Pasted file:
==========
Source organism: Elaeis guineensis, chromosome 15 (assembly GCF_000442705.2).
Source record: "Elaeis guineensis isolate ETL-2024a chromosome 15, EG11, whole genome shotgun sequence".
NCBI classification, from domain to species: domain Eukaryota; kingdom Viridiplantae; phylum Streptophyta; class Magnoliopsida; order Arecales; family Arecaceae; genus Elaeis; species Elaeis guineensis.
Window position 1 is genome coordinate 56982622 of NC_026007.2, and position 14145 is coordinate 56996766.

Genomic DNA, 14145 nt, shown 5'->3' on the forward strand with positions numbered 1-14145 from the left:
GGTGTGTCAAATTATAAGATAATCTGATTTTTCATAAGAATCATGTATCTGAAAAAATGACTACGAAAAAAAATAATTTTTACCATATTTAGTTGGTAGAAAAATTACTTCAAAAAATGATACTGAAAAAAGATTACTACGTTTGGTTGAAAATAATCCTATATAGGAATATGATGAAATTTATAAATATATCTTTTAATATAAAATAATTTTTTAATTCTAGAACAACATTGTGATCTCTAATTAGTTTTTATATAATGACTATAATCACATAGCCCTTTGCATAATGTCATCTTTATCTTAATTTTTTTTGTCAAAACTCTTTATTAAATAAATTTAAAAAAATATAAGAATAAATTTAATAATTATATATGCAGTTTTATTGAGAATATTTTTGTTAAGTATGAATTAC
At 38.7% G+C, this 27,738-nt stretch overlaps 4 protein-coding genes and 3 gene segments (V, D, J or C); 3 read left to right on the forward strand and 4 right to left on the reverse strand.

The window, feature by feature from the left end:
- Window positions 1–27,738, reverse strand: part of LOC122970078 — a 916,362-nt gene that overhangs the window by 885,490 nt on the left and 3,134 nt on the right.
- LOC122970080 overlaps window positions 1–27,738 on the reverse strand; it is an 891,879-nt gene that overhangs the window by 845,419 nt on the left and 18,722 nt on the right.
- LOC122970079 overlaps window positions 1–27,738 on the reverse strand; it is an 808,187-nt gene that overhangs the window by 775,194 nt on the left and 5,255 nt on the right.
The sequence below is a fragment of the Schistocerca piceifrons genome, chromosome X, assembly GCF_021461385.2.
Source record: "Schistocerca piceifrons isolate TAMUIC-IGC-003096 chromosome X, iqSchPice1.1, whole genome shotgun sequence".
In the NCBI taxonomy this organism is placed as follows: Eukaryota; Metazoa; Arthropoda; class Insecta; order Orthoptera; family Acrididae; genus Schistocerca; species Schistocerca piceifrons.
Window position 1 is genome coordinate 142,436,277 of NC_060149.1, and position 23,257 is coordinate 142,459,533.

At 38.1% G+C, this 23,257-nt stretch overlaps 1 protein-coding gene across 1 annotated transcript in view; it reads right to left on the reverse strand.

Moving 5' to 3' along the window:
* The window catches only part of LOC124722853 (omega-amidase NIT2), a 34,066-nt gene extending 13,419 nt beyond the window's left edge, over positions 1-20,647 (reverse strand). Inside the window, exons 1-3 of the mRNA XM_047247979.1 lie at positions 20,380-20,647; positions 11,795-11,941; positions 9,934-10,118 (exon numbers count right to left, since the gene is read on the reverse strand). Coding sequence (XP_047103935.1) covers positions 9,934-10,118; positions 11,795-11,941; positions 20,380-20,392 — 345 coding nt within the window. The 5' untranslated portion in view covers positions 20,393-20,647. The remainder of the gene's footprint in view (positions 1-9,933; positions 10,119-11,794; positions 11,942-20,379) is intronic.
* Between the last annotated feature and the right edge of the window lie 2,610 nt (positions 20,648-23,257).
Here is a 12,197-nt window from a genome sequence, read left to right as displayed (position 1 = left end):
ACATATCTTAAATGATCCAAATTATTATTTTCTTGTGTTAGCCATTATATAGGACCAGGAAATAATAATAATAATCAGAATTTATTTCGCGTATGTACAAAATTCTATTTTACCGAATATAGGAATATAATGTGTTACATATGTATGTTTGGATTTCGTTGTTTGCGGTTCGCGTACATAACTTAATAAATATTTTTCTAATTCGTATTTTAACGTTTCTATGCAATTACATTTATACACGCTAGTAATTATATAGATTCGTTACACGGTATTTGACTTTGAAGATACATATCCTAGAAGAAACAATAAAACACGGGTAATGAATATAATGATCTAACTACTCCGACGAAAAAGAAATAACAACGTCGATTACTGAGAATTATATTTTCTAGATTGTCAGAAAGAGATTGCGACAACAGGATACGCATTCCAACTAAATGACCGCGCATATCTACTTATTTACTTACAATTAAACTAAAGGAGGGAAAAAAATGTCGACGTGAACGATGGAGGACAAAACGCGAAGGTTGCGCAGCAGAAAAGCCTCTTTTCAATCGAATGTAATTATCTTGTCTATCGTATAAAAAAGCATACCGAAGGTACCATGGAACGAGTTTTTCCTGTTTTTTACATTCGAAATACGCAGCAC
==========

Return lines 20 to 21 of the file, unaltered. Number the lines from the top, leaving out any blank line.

Here is a 12,197-nt window from a genome sequence, read left to right as displayed (position 1 = left end):
ACATATCTTAAATGATCCAAATTATTATTTTCTTGTGTTAGCCATTATATAGGACCAGGAAATAATAATAATAATCAGAATTTATTTCGCGTATGTACAAAATTCTATTTTACCGAATATAGGAATATAATGTGTTACATATGTATGTTTGGATTTCGTTGTTTGCGGTTCGCGTACATAACTTAATAAATATTTTTCTAATTCGTATTTTAACGTTTCTATGCAATTACATTTATACACGCTAGTAATTATATAGATTCGTTACACGGTATTTGACTTTGAAGATACATATCCTAGAAGAAACAATAAAACACGGGTAATGAATATAATGATCTAACTACTCCGACGAAAAAGAAATAACAACGTCGATTACTGAGAATTATATTTTCTAGATTGTCAGAAAGAGATTGCGACAACAGGATACGCATTCCAACTAAATGACCGCGCATATCTACTTATTTACTTACAATTAAACTAAAGGAGGGAAAAAAATGTCGACGTGAACGATGGAGGACAAAACGCGAAGGTTGCGCAGCAGAAAAGCCTCTTTTCAATCGAATGTAATTATCTTGTCTATCGTATAAAAAAGCATACCGAAGGTACCATGGAACGAGTTTTTCCTGTTTTTTACATTCGAAATACGCAGCAC